Hi, everyone,

I’m an emotional wreck tonight. After sitting up most of the night with Lea as the staff worked to return her to a stable state, seeing the small wins and the losses, being asked to leave the room while they did something I’m sure is horrible, visiting the cafeteria (can I get a YUK!?), and seeing her finally stabilize after about ten hours of really hard work, we had a pretty emotional day shift.

For most of the shift today I wasn’t allowed in the room. I went to rounds this morning at 6:00 a.m. and the doctors told me that they were pulling out the big guns in a last ditch effort to turn Lea around. Several procedures were planned, two different ultrasound tests, the bronchial suction to remove liquid from her lungs, implant of yet another special IV line called a P.I.C.C. line, installation of a SWAN (a catheter that goes directly into the heart to report what’s going on in there), more medications, including a wonder drug that has helped turn some very sick patients around very quickly.

One of my first objectives this morning was to ask the hospital’s social worker for a Family Conference to help us understand Lea’s condition. I requested the Family Conference for next Monday, since Dr. Mah, Lea’s attending physician is on vacation this week and would need to get up to date. The Nurse Practitioner on duty said, “You can’t wait until Monday. This was a significant event. You need to do it today.”

This afternoon at 5:00 P.M. the hospital set up a conference call with Lea’s sons, brother, sister, and their spouses, to get an update on Lea’s situation from the surgeon, Dr. Kirton, and the Nurse Practitioner, Ellen Gleason. Dr. Kirton started by giving a general update, followed by questions and answers. He stated that three days ago he had closed up the left side of her incision because she was surgically well enough. However, ever since that procedure she required more ventilator and blood pressure support.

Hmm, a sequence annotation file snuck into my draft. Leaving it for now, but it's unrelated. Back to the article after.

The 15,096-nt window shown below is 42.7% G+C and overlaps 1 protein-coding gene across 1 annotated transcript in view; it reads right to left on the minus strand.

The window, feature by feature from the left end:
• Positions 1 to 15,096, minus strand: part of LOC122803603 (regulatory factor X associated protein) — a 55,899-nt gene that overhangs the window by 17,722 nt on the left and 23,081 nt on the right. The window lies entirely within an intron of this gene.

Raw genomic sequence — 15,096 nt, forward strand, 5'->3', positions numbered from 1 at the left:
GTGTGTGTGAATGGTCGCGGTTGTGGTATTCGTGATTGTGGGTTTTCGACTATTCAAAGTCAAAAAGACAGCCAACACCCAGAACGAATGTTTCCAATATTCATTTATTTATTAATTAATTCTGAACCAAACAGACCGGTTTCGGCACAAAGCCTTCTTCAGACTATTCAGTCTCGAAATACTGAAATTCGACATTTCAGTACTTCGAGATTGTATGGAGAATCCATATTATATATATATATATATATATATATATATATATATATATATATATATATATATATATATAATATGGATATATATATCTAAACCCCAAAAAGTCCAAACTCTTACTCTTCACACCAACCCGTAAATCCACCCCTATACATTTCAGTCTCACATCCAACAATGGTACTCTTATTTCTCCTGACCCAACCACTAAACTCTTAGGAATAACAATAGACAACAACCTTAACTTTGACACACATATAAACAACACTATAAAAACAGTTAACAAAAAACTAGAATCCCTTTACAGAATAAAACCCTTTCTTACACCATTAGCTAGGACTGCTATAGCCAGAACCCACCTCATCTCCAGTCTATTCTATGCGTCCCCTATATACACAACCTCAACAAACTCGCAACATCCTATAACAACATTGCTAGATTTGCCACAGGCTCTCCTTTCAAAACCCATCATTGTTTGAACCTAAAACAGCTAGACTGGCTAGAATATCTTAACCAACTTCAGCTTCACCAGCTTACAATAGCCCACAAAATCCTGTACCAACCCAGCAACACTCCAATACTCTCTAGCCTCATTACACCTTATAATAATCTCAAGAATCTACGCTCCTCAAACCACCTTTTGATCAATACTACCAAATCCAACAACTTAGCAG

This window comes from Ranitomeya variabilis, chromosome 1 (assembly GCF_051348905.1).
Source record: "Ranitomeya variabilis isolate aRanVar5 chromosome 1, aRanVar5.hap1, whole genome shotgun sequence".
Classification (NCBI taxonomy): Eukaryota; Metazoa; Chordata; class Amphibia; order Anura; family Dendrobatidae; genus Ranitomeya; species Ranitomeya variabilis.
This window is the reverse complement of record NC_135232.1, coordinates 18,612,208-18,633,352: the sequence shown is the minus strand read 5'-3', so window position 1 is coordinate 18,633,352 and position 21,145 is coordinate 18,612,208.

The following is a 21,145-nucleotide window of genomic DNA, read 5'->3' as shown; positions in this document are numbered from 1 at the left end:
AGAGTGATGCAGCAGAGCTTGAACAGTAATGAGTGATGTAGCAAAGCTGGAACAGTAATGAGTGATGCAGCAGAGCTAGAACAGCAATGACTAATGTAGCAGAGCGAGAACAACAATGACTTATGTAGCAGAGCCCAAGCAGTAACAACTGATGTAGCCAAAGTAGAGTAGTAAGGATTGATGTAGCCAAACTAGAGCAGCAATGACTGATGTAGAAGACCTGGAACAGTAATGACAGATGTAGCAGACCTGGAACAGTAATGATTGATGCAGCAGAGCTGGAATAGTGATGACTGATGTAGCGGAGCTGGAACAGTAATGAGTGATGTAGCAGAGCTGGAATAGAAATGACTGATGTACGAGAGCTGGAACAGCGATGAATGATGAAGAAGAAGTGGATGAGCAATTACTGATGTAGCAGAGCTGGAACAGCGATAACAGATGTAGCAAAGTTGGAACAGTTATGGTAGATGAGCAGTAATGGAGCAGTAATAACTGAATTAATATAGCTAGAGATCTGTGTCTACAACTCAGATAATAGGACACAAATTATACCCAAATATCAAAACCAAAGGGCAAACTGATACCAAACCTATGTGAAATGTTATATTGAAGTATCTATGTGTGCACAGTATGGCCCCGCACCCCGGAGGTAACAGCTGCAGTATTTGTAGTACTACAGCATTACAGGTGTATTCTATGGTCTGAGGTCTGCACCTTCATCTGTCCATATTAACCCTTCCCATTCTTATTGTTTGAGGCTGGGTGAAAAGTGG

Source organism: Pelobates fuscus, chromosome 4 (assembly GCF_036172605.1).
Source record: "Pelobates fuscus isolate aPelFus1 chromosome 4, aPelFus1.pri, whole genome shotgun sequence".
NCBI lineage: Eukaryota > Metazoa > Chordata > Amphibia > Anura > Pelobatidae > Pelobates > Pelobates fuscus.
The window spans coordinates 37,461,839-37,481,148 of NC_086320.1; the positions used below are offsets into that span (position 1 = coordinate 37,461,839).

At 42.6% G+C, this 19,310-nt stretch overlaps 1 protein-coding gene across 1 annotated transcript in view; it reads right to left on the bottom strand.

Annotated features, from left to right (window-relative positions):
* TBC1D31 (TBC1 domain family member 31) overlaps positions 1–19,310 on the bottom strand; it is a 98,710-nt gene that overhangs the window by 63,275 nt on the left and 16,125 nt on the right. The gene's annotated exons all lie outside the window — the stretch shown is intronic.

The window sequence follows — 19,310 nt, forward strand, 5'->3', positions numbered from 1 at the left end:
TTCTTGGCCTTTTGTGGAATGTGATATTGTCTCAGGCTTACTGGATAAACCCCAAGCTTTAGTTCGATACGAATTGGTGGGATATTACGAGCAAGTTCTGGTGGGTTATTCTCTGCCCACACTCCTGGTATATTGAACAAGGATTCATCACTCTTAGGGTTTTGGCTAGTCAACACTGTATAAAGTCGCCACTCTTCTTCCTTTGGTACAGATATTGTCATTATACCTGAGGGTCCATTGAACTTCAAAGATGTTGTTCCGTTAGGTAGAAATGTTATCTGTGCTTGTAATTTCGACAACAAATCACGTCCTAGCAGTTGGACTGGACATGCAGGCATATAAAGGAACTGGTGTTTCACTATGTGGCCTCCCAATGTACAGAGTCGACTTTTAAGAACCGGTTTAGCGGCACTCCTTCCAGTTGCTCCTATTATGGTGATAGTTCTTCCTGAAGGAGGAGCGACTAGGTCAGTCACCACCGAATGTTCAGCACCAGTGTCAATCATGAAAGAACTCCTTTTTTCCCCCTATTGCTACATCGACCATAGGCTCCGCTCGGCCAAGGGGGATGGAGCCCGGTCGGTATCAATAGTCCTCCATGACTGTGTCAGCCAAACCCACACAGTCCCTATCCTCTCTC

There wasn’t any new infection in the abdomen when they looked at it yesterday, so they feel the closing of the wound was not the direct cause of the problem. He also said that everyone who is on the ventilator for extended periods gets pneumonia, so her pneumonia was not a surprise. The surprise was the amount of ventilator support she required, coupled with the cardiac events she suffered the previous two days, indicates a likely blood clot in the lungs.

In the last 24 hours they have taken some proactive steps to improve her chances of overcoming this setback. They installed the IV Filter which will catch blood clots traveling toward the lungs and preventing a recurrence of the lung problem. The changed mechanical support from the ventilator (by paralyzing her own lungs), are clearing pneumonia from the lungs via suction, and have put her in a new bed which helps prevent the fluids in the lungs from pooling.

For the first time in the previous 48 hours, they had been able to wean her completely off her blood pressure support medication, came down a little on the ventilator support, and gave her a designer “wonder” drug to help slow any other problems from developing.

Currently, he said, we have a stable situation; with hopes the new drug will “turn her around,” although we have a significant risk of her not surviving the next 36-48 hours. The medical staff is doing everything possible to give her every chance of survival, and will be working very hard to see that she makes it through the weekend. The lung problem will lengthen her hospital stay a minimum of another three weeks.

He has committed to giving us a revised estimate of her chances of survival by Monday, and assured us that he will tell us if there is no longer a reasonable chance for her. “We” asked during the conference call whether her condition warrants continuing attempts to sustain her. The Nurse Practitioner stated that it is definitely worth it at this point; the lungs can get better; the kidneys are getting better; the pancreas is getting better. In fact, before this lung problem occurred, they felt that her chances of survival were 80%. Now they feel her chance is 30%. (Remember when it was only 15%?)

The next 36-48 hours are critical to her survival. This is the time we need to pray for guidance for the medical staff that they decisions they make are those that help her, and that Lea receives another blessing of miraculous healing. It has worked again and again during her illness, and it will happen this time, too.

Thank you for your loving thoughts and prayers on her behalf,

Larry

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